At an event that I recently attended at Faber & Faber, Owen Sheers highly praised ‘In Parenthesis’ by David Jones. I haven’t managed to read the book yet but I saw the Welsh National Opera’s production of Iain Bell's opera ‘In Parenthesis’ which is based on David Jones’ epic poem at the Wales Millenium Centre in Cardiff last weekend.
Based on Owen Sheers’ remarks, I came to Cardiff with high expectations that were easily surpassed by the WNO’s very dark and incredibly powerful production. The theme, the music and the images all worked together to create a truly evocative experience.
While the opera’s underlying story has strong Welsh references, its relevance is universal. The opera exemplifies the cruelty of war, the cruelty of killing and being killed in war.
Despite numerous people being killed in wars and conflicts around the world every single day, it doesn’t seem that these killings are at the forefront of our collective consciousness. They hardly get mentioned in the media. Confront that with the recent crash of EgyptAir flight 804 which killed 66 people and which has dominated international media for days now.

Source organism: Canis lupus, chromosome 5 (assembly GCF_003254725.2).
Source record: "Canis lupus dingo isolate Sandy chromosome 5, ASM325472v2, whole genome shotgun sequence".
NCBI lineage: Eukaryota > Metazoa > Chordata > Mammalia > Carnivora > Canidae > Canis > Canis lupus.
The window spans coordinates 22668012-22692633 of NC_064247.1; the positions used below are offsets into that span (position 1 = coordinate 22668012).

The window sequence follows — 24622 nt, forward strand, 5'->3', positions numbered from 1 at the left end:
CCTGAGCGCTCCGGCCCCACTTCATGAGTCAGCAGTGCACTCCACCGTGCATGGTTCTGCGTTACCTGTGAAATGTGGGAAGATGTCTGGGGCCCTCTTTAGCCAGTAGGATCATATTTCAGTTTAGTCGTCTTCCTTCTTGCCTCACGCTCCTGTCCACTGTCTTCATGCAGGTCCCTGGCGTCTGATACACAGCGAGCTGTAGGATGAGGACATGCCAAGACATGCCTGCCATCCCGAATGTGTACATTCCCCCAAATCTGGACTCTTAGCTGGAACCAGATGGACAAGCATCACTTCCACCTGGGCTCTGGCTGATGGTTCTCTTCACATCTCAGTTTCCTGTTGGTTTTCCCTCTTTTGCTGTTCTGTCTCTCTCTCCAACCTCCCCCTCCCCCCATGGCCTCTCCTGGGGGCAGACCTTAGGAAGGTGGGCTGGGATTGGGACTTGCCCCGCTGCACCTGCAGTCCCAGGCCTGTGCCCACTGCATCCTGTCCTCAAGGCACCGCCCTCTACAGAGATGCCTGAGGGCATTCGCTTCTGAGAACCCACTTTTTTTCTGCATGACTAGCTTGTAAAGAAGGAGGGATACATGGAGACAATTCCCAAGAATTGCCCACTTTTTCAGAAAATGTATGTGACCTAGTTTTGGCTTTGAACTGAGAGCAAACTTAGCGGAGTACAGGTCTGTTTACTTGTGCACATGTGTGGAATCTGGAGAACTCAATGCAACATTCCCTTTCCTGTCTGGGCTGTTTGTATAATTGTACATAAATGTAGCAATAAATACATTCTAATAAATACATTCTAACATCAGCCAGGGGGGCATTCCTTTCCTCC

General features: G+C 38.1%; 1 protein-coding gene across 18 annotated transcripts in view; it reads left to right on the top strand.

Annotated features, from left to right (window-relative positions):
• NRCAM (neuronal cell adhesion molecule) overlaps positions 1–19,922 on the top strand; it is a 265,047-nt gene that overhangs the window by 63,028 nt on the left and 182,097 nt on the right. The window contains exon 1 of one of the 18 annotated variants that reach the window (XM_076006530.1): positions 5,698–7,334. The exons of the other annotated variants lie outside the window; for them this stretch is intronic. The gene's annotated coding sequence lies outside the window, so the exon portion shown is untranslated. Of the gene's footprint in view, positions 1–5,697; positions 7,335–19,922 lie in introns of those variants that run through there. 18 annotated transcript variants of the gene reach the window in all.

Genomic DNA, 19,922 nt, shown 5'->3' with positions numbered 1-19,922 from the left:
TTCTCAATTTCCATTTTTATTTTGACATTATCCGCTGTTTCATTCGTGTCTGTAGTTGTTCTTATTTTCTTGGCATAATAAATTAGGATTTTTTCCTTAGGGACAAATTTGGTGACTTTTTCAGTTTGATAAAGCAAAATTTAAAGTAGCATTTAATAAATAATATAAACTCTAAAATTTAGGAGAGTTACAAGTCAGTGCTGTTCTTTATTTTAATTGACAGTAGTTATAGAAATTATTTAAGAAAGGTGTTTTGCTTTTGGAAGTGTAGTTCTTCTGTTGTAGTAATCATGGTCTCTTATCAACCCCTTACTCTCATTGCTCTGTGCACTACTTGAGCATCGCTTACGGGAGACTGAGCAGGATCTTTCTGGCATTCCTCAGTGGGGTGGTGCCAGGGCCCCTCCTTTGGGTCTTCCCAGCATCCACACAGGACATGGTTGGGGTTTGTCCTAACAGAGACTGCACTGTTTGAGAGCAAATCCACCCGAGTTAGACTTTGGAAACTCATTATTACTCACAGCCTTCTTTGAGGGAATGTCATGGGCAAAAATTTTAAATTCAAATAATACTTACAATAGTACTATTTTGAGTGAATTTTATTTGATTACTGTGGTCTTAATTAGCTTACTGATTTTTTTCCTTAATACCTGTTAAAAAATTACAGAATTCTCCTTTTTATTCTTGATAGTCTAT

Don’t get me wrong; it’s terrible that the people aboard this EgyptAir flight had to die. My deepest sympathy goes to those who lost loved ones in the tragic accident. But shouldn’t we question why those deaths receive disparately more attention than the people killed every single day in wars?
More generally, shouldn’t we question why we are so indifferent, often oblivious, to the millions killed in the so-called ‘war on terror’ and associated conflicts? The power of ‘In Parenthesis’ is that it moves the victims of war back into the focus of our attention. This makes it a truly essential opera in our war-ridden times (‘the world as a whole has been getting incrementally less peaceful every year since 2007’).